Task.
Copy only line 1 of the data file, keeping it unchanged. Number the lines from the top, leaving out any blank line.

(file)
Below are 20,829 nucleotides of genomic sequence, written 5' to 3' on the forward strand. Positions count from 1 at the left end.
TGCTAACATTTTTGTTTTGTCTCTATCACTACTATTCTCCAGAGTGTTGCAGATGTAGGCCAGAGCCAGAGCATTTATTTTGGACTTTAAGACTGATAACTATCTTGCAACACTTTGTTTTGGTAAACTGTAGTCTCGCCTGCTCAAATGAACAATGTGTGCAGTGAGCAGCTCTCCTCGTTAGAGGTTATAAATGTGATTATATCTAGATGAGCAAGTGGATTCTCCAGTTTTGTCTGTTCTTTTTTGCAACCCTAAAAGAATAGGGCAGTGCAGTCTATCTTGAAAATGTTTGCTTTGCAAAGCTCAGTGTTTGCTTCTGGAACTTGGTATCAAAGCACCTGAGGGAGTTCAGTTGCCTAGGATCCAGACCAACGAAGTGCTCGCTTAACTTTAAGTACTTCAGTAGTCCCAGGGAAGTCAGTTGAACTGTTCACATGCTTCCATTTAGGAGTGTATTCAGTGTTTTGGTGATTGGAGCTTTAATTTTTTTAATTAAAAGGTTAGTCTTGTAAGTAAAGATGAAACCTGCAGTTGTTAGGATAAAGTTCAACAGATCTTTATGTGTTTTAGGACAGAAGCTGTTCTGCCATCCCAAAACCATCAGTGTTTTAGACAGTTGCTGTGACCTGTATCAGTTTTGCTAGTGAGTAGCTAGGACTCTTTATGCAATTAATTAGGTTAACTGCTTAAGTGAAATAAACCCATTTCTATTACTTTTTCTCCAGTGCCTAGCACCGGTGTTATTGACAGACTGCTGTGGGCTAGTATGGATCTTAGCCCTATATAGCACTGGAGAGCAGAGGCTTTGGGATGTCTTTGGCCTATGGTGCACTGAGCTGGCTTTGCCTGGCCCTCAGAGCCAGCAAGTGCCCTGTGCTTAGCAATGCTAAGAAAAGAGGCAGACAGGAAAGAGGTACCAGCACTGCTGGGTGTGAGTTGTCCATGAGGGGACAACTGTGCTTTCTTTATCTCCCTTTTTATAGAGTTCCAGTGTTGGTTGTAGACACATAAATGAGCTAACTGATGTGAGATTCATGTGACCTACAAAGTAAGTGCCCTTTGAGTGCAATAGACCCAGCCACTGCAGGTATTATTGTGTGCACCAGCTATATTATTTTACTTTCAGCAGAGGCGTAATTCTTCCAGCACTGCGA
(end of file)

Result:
Below are 20,829 nucleotides of genomic sequence, written 5' to 3' on the forward strand. Positions count from 1 at the left end.